1 / 83

The History of Dengue Research before 1950 A Forgotten History ?

The History of Dengue Research before 1950 A Forgotten History ?. Early Dengue Investigation in the Shadow of Yellow Fever Research. Reminder “Dengue”=dengue or dengue-like illness Period covered: 1890-1950. Important Events: 1897-98. 1. “Filterable agent” [=virus]

Download Presentation

The History of Dengue Research before 1950 A Forgotten History ?

An Image/Link below is provided (as is) to download presentation Download Policy: Content on the Website is provided to you AS IS for your information and personal use and may not be sold / licensed / shared on other websites without getting consent from its author. Content is provided to you AS IS for your information and personal use only. Download presentation by click this link. While downloading, if for some reason you are not able to download a presentation, the publisher may have deleted the file from their server. During download, if you can't get a presentation, the file might be deleted by the publisher.


Presentation Transcript

  1. The History of Dengue Research before 1950A Forgotten History ?

  2. Early Dengue Investigationin the Shadow of Yellow Fever Research

  3. Reminder“Dengue”=dengue or dengue-like illnessPeriod covered: 1890-1950

  4. Important Events: 1897-98 1. “Filterable agent” [=virus] 2. Vector-borne transmission 3. Extrinsic incubation period 4. Controversy on etiology of YF 5. Dengue outbreaks in Texas 6. Spanish-American War

  5. George Miller Sternberg(Source: U.S. Army Archive)

  6. Walter Reed (Source: U.S. Army Archive)

  7. Farewell Clara….Clara was buried in Havana, Cuba and later reburied in New Jersey at Fairmount Cemetery .

  8. Charles Franklin Craig (Source: Am. J. Trop. Med., 1951)

  9. Vector-Borne Transmission of Human Diseases:Historical Events before Dengue Research

  10. Patrick Manson(Source: U.S. Army Archives)

  11. Ronald Ross(Source: U.S. Army Archive)

  12. Carlos Juan Finlay (Source: Univ. Virginia Claude Moore Health Science Library)

  13. Photo Henry Rose Carter (Source: Am. J. Publ. Hlth. 15:994; 1926)

  14. Etiologic Investigation:Transmission Mechanism

  15. Experimental Design for Dengue Transmission Studies Source of “infectious agent” 2. Location for human experiment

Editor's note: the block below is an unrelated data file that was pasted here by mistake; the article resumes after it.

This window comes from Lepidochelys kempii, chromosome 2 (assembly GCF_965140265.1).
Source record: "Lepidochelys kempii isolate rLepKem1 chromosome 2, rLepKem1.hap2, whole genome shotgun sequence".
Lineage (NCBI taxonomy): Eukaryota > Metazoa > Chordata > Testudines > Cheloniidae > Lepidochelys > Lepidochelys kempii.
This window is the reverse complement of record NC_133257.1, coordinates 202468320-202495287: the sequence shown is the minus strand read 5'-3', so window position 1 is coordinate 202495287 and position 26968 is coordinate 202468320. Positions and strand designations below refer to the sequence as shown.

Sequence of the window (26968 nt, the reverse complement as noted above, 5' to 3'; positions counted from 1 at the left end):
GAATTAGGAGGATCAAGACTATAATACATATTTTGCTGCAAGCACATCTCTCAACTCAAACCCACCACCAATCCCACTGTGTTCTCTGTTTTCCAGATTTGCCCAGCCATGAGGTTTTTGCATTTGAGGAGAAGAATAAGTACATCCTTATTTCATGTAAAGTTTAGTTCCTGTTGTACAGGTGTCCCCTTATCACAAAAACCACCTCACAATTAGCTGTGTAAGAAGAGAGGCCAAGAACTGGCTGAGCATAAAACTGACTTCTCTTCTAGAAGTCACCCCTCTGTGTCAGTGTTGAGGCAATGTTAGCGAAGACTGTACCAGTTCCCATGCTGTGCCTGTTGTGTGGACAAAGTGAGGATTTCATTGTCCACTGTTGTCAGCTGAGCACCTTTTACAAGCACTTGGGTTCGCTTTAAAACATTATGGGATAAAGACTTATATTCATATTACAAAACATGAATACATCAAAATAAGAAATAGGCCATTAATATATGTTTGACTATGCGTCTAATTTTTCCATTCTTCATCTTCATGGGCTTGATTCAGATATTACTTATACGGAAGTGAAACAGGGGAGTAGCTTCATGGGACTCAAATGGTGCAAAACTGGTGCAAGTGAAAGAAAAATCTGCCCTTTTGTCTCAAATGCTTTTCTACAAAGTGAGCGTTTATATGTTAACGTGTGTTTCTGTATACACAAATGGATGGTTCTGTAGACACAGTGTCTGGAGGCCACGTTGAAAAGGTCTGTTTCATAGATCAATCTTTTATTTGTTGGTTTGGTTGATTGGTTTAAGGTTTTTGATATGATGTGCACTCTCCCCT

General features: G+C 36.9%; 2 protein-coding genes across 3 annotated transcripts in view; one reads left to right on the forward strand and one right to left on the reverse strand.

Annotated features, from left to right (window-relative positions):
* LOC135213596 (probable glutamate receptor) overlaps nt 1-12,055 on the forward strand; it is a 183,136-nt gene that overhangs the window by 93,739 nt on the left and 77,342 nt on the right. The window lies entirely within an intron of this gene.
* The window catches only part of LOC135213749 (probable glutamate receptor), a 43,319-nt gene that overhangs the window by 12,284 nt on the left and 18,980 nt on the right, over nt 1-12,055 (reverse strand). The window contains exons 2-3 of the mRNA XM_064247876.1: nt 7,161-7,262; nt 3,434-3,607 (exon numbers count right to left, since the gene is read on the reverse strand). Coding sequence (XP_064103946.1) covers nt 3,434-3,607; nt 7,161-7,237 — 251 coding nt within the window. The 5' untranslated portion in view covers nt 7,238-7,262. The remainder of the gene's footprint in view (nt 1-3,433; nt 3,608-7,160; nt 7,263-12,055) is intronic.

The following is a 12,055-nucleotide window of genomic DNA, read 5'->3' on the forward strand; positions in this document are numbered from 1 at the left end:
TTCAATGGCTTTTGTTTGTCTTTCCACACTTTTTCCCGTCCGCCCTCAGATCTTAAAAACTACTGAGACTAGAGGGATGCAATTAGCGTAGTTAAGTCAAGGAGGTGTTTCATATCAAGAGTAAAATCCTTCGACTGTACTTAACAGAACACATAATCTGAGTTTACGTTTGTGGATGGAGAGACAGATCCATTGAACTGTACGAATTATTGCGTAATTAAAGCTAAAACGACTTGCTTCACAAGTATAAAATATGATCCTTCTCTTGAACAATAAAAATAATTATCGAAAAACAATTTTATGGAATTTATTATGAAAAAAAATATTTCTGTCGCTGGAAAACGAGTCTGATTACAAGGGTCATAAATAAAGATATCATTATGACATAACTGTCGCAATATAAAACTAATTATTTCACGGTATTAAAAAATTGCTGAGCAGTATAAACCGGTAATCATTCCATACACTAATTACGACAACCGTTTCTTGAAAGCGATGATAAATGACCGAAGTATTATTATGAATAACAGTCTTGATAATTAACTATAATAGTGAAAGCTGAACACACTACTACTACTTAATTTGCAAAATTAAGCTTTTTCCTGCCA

16. Special Considerations for Human Experiment • Informed Consent • Monetary Reward

  17. Dengue Transmission Mechanism:Early Researchers

  18. Harris Graham (Source: American University of Beirut, Lebanon)

  19. Dengue Studies in Cubaby the Former Members of the Walter Reed Commission: Left—Aristides Agramonte; Right– Juan Guiteras (Source of photos: Wikipedia Commons)

  20. T.L. Bancroft (Source: Courtesy of Australian Nat. Univ.)

  21. Percy M. Ashburn(Source: U.S. Army Archive)

  22. Makoto Koizumi(Source: The 50-year history (1929-79) of parasitologic research in Japan. Japanese Society of Parasitologists, 1981)

  23. J. Burton Cleland (Source: Courtesy: Australian National University)

  24. Joseph Franklin Siler(Source: U.S. Army Archive)

  25. James S. Simmons (Source: U.S. Army Archive)

  26. Emilius Paulus Snijders (Source: Academic Medical Centre, University of Amsterdam, The Netherlands)

  27. Dutch group portrait by Lizzy Ansingh (1933): From left to right-van Loghem, Kuenen, Schueffner, Swellengrebel, Snijders (Source: Univ. Museum Amsterdam)

  28. Etiologic Investigation: Virus Isolation

  29. Susumu Hotta (Source: Kobe University School of Medicine, Kobe, Japan)

  30. Mrs. Mochizuki (Source: S. Hotta-- Uirusu, 51:106; 2001)

  31. Albert B. Sabin (Courtesy: U.S. Army )

  32. Sabin visiting Hotta at Kobe University, 1961 (Source: Kobe University, Kobe, Japan)

  33. Cornelius Becker Philip (Source: J. Parasitol. 73:678)

  34. Laboratory-identified DengueViruses Year Location Serotype • Nagasaki, Japan DENV-1 1943-44 Hawaii DENV-1 • New Guinea DENV-1 and DENV-2

  35. Serologically-identified Viruses 1924-25 Philippines DENV-4 1925-26 QLD, Australia DENV-1 • South Africa DENV-1 1929-30 Philippines DENV-1 • QLD, Australia DENV-2/DENV-1 • Singapore DENV-1 1944-45 Guam DENV-2(DENV-1?) • Calcutta, India DENV-1 1942-44 Japan DENV-1(DENV-2?)

  36. Clinical Definition of “Dengue”- a Source of Constant Controversy • Variation depending on physicians, year, location, and unknown human conditions 2. “Typical” vs “atypical” symptoms 3. Syndrome in human experiment as ‘standard” 4. Confusion with other etiologies

  37. Atypical Clinical Symptoms or Syndromes:Extensive Hemorrhage and/or Shock with Fatal Outcome

  38. F. E. Hare (Source: J. Aaskov, Austr. Defense Force Health 4:66;2003)

  39. Hemorrhagic Manifestations and Fatality Diagnosis: Rumpell-Leede test (=Tourniquet test) Borbely’s vascular resistance test Study: Correlations among increased vascular permeability, thrombocytopenia, and hemorrhage

  40. (Source: www.historyplace.com)

  41. Selected Records of Fatal Cases 1895-1926 Australia 816 QLD, Australia 97 1904-05 Australia 201 Australia 93 1907-09 Vietnam 4 Okinawa, Japan 508 Taiwan 26 1943-44 Philippines 7 Taiwan 5

  42. Fatal Non-Fatal [A] 1897 - 1902 [B] 1926 - 1931 [C] 1940 - 1944

  43. Other “Unusual” Syndromes1. CNS syndrome2. Pulmonary syndrome

  44. 3. Ophthalmologic Dysfunctions(Source:Yuguchi, Kai-Gun-Ikai-Shi 32:627;1943)

  45. Medical Care Antipyretics Salicylates (Aspirin-contraindicant) Immunotherapy Blood transfusion

  46. Pandemic Pattern of Dengue Spread and Human Movement

  47. The Importance of Human Movement by Ships andthe Critical Roles played by the Physicians on board for unraveling Dengue Transmission

More Related